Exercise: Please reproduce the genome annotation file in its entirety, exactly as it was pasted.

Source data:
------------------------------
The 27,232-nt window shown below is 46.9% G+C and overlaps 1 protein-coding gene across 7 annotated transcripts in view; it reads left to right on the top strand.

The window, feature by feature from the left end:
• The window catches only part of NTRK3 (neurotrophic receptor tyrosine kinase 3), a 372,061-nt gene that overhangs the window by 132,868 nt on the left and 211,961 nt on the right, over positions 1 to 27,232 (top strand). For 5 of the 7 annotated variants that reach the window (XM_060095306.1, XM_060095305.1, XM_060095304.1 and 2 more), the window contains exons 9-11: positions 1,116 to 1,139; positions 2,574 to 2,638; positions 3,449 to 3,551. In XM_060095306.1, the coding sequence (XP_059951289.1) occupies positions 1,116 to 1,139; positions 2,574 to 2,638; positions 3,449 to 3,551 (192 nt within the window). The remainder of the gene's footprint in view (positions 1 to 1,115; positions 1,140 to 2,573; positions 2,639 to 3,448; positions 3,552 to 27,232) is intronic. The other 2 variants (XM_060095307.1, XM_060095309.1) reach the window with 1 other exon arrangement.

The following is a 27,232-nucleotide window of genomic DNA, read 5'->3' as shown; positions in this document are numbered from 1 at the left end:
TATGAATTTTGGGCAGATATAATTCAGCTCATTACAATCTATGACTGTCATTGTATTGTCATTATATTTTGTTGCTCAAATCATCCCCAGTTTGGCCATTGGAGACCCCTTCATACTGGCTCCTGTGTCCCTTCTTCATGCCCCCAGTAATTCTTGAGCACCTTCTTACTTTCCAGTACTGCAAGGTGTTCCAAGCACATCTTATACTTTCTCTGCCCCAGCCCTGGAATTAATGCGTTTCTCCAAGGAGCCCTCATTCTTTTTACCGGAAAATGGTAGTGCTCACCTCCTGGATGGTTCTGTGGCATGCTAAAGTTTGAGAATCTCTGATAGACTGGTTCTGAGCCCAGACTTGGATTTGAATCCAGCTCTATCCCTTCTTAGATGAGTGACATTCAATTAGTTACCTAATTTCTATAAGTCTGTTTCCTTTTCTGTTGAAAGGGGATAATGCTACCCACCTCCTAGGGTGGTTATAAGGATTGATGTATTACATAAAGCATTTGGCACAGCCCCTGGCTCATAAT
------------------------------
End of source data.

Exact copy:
The 27,232-nt window shown below is 46.9% G+C and overlaps 1 protein-coding gene across 7 annotated transcripts in view; it reads left to right on the top strand.

The window, feature by feature from the left end:
• The window catches only part of NTRK3 (neurotrophic receptor tyrosine kinase 3), a 372,061-nt gene that overhangs the window by 132,868 nt on the left and 211,961 nt on the right, over positions 1 to 27,232 (top strand). For 5 of the 7 annotated variants that reach the window (XM_060095306.1, XM_060095305.1, XM_060095304.1 and 2 more), the window contains exons 9-11: positions 1,116 to 1,139; positions 2,574 to 2,638; positions 3,449 to 3,551. In XM_060095306.1, the coding sequence (XP_059951289.1) occupies positions 1,116 to 1,139; positions 2,574 to 2,638; positions 3,449 to 3,551 (192 nt within the window). The remainder of the gene's footprint in view (positions 1 to 1,115; positions 1,140 to 2,573; positions 2,639 to 3,448; positions 3,552 to 27,232) is intronic. The other 2 variants (XM_060095307.1, XM_060095309.1) reach the window with 1 other exon arrangement.

The following is a 27,232-nucleotide window of genomic DNA, read 5'->3' as shown; positions in this document are numbered from 1 at the left end:
TATGAATTTTGGGCAGATATAATTCAGCTCATTACAATCTATGACTGTCATTGTATTGTCATTATATTTTGTTGCTCAAATCATCCCCAGTTTGGCCATTGGAGACCCCTTCATACTGGCTCCTGTGTCCCTTCTTCATGCCCCCAGTAATTCTTGAGCACCTTCTTACTTTCCAGTACTGCAAGGTGTTCCAAGCACATCTTATACTTTCTCTGCCCCAGCCCTGGAATTAATGCGTTTCTCCAAGGAGCCCTCATTCTTTTTACCGGAAAATGGTAGTGCTCACCTCCTGGATGGTTCTGTGGCATGCTAAAGTTTGAGAATCTCTGATAGACTGGTTCTGAGCCCAGACTTGGATTTGAATCCAGCTCTATCCCTTCTTAGATGAGTGACATTCAATTAGTTACCTAATTTCTATAAGTCTGTTTCCTTTTCTGTTGAAAGGGGATAATGCTACCCACCTCCTAGGGTGGTTATAAGGATTGATGTATTACATAAAGCATTTGGCACAGCCCCTGGCTCATAAT